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IDPs wait to receive food rations and other items from the WFP at a distribution point in Pibor town, Jonglei 21 March 2009 – (photo UN)

An additional one million people in the war-torn nation, the United Nations agencies projected, could be on the brink of famine.

The United Nations Food and Agriculture Organization (FAO), the United Nations Children’s Fund (UNICEF) and the World Food Programme (WFP) warned that urgent action is needed to prevent more people from dying of hunger.

“If sustained and adequate assistance is delivered urgently, the hunger situation can be improved in the coming months and further suffering mitigated,” partly reads a joint statement the agencies issued on Monday.

The total number of food insecure people is expected to rise to 5.5 million at the height of the lean season in July if nothing is done to curb the severity and spread of the food crisis.

According to the Integrated Food Security Phase Classification (IPC) update released today by the government, the three agencies and other humanitarian partners, 4.9 million people, over 40% of South Sudan’s population, are in need of urgent food, agriculture and nutrition assistance.

Unimpeded humanitarian access to everyone facing famine, or at risk of famine, is urgently needed to reverse the escalating catastrophe, the UN agencies urged. Further spread of famine can only be prevented if humanitarian assistance is scaled up and reaches the most vulnerable.

Famine, the agencies said, is currently affecting parts of Unity State in the northern-central part of the country. A formal famine declaration means people have already started dying of hunger. The situation is the worst hunger catastrophe since fighting erupted over three years ago.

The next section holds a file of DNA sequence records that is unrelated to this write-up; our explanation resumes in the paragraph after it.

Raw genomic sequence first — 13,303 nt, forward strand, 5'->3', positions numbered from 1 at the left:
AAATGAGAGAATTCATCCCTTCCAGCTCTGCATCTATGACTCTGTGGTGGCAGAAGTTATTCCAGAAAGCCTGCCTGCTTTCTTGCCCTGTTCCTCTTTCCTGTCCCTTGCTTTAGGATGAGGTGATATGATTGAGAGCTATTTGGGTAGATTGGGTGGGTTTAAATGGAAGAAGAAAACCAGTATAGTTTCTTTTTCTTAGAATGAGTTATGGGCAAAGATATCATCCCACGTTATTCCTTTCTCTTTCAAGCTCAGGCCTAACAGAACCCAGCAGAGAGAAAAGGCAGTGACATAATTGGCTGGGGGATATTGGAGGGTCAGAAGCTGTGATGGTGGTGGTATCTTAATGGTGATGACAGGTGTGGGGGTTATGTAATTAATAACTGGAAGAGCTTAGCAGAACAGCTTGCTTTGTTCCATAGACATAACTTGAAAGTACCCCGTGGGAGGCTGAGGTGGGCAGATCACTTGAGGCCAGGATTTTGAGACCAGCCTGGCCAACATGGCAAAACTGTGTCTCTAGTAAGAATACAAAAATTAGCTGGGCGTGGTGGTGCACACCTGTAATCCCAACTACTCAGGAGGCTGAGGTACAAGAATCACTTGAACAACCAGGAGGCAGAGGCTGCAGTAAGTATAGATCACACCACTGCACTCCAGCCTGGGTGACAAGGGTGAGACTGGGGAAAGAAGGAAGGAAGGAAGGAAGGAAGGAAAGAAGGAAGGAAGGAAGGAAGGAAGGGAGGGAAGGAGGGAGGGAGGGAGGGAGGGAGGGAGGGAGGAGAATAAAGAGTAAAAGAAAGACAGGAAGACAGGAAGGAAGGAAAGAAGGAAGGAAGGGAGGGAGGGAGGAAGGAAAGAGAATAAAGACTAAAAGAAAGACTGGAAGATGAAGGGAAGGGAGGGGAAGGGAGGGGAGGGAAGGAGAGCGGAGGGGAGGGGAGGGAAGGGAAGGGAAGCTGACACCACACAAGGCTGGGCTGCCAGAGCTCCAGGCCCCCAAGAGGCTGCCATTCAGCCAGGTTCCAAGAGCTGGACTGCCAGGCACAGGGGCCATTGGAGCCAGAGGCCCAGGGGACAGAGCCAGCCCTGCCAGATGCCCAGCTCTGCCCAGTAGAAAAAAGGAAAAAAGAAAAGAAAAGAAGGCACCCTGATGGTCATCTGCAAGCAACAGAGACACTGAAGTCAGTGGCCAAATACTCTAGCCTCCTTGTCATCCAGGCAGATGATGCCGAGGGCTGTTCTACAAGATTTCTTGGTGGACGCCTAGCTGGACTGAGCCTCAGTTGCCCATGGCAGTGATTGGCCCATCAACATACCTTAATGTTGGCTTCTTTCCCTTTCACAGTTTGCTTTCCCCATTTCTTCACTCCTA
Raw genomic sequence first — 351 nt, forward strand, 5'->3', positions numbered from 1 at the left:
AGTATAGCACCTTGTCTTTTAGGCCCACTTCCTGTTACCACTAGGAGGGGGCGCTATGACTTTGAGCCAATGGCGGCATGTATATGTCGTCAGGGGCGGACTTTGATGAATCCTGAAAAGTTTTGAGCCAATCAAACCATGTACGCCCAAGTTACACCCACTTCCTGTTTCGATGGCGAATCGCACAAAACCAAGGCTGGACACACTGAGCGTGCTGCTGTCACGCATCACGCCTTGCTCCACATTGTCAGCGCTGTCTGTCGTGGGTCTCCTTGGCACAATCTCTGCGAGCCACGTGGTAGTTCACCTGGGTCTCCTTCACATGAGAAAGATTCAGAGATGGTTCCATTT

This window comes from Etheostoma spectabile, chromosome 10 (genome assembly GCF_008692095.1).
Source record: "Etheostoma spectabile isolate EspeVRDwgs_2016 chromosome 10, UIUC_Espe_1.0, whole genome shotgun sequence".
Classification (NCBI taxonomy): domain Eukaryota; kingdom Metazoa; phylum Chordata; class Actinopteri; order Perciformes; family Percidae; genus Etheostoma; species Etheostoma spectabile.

“Famine has become a tragic reality in parts of South Sudan and our worst fears have been realised. Many families have exhausted every means they have to survive,” said FAO Representative in South Sudan, Serge Tissot.

“The people are predominantly farmers and war has disrupted agriculture. They’ve lost their livestock, even their farming tools. For months there has been a total reliance on whatever plants they can find and fish they can catch,” he added.

Malnutrition is a major public health emergency, exacerbated by the widespread fighting, displacement, poor access to health services and low coverage of sanitation facilities.

The IPC report estimates that 14 of the 23 assessed counties have global acute malnutrition at or above the emergency threshold of 15%, with some areas as high as 42%.

“More than one million children are currently estimated to be acutely malnourished across South Sudan; over a quarter of a million children are already severely malnourished. If we do not reach these children with urgent aid many of them will die,” said Jeremy Hopkins, UNICEF Representative in South Sudan.